* Get into party mode with the touch of the play button. Connect your home stereo system with Bluetooth-enabled technology that can allow you to cue up the tunes simply by giving the orders through your smart phone or another connected device. Curating party playlists can be a fun activity during your downtime so you can be all set to go when you get the call that guests are on the way.

* Whip up delivery on speed dial. Store a list of your go-to numbers for food delivery service on your phone so you can make the call once you know you’ll be having visitors. If you’re not one who likes to order out, keep a stash your favorite snacks or appetizers in the freezer for quick reheating when guests arrive. Last-minute guests won’t be expecting a three-course meal, so convenience is more important than elaborately prepared meals.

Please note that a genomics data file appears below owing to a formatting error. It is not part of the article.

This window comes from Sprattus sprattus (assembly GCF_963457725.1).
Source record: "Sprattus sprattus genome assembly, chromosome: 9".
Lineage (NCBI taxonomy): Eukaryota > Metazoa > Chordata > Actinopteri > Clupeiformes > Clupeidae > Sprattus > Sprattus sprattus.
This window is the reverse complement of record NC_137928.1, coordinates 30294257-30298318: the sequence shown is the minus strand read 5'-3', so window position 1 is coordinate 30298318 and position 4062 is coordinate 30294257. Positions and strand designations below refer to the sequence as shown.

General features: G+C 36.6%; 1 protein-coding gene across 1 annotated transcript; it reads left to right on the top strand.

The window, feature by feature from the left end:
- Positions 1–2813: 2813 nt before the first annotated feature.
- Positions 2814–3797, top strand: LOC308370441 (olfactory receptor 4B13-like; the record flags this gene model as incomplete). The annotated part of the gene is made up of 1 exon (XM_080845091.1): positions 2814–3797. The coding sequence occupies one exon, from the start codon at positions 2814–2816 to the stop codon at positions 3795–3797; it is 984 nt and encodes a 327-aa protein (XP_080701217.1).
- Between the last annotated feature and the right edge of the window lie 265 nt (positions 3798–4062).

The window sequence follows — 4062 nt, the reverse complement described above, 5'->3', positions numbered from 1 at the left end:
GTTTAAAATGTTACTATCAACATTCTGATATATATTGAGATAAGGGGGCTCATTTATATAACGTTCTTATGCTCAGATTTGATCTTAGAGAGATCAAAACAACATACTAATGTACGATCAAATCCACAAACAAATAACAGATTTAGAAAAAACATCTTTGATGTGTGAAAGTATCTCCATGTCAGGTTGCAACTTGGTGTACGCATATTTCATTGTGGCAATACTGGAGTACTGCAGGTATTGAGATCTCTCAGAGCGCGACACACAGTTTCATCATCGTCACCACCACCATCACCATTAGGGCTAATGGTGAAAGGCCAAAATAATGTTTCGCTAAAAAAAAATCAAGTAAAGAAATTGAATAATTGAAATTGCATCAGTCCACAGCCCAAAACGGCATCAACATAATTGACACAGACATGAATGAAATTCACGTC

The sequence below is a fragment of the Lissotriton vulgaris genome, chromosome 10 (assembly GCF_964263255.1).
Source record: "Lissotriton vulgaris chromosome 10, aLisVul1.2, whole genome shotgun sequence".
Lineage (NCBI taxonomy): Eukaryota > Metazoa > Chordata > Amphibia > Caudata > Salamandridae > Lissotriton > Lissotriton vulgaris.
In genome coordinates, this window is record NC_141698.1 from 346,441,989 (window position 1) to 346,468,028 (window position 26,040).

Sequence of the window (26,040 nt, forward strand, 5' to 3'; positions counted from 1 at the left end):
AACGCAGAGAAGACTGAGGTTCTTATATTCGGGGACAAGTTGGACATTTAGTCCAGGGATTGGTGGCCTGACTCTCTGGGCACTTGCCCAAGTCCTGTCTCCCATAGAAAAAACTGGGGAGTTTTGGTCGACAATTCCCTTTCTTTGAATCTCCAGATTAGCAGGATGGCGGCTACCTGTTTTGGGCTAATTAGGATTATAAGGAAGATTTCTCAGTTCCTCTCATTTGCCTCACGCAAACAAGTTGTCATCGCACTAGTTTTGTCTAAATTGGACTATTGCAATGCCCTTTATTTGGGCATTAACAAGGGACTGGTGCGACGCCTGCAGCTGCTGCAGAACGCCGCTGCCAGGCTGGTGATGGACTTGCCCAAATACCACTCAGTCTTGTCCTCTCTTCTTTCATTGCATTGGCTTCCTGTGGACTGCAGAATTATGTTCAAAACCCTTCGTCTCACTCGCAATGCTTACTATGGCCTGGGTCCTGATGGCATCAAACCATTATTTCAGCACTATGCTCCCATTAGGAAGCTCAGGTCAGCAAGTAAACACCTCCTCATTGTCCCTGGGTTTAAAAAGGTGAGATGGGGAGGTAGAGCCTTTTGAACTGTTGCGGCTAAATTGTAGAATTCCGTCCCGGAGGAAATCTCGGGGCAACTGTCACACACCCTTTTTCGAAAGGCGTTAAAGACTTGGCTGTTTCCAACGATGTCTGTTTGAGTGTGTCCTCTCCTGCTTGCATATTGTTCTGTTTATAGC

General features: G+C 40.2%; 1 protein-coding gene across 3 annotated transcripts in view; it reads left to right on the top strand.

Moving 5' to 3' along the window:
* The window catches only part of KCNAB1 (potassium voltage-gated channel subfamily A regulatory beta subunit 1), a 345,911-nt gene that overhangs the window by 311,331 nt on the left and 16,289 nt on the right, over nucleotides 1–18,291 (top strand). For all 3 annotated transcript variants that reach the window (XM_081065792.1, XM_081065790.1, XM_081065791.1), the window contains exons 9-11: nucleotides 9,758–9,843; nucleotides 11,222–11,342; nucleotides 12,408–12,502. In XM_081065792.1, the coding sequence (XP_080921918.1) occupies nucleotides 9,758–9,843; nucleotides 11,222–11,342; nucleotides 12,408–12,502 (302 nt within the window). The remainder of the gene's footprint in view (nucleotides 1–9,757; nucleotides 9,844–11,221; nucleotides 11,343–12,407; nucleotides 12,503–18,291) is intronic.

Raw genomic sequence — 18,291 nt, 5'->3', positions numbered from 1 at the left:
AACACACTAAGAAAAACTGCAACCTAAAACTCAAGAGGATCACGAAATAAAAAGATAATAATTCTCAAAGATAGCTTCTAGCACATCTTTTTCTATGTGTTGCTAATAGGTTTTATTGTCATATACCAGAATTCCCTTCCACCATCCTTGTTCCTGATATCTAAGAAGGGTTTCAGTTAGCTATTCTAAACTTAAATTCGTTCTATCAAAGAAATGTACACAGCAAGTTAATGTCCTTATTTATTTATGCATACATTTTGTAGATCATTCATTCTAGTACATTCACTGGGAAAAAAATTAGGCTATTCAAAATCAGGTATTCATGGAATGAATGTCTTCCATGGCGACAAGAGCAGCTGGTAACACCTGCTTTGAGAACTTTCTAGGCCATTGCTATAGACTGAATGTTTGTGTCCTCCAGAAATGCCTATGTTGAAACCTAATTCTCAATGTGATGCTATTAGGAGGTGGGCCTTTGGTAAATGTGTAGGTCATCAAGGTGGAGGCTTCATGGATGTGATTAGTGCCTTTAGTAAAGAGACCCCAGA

* Ditch the dishes. Make things easier for you and festive for your guests by keeping decorative paper plates and napkins on hand. Storing a stash of these in a kitchen drawer is ideal for last-minute hosting since it means you don’t have to worry about hurriedly washing the dishes or creating a mess that you’ll need to clean up later.  

* Embrace quick fixes. You wouldn’t normally throw everything that’s been left out in a storage room, but it won’t hurt if you’re just hosting company for a few hours – you can put everything in its proper space once they’re gone. Keep items like stain sticks on hand for quick coverage of stains and smudges you’ve been meaning to get to tackle. Start by clearing the entry way, move to the living room and forget about areas your guests probably won’t see.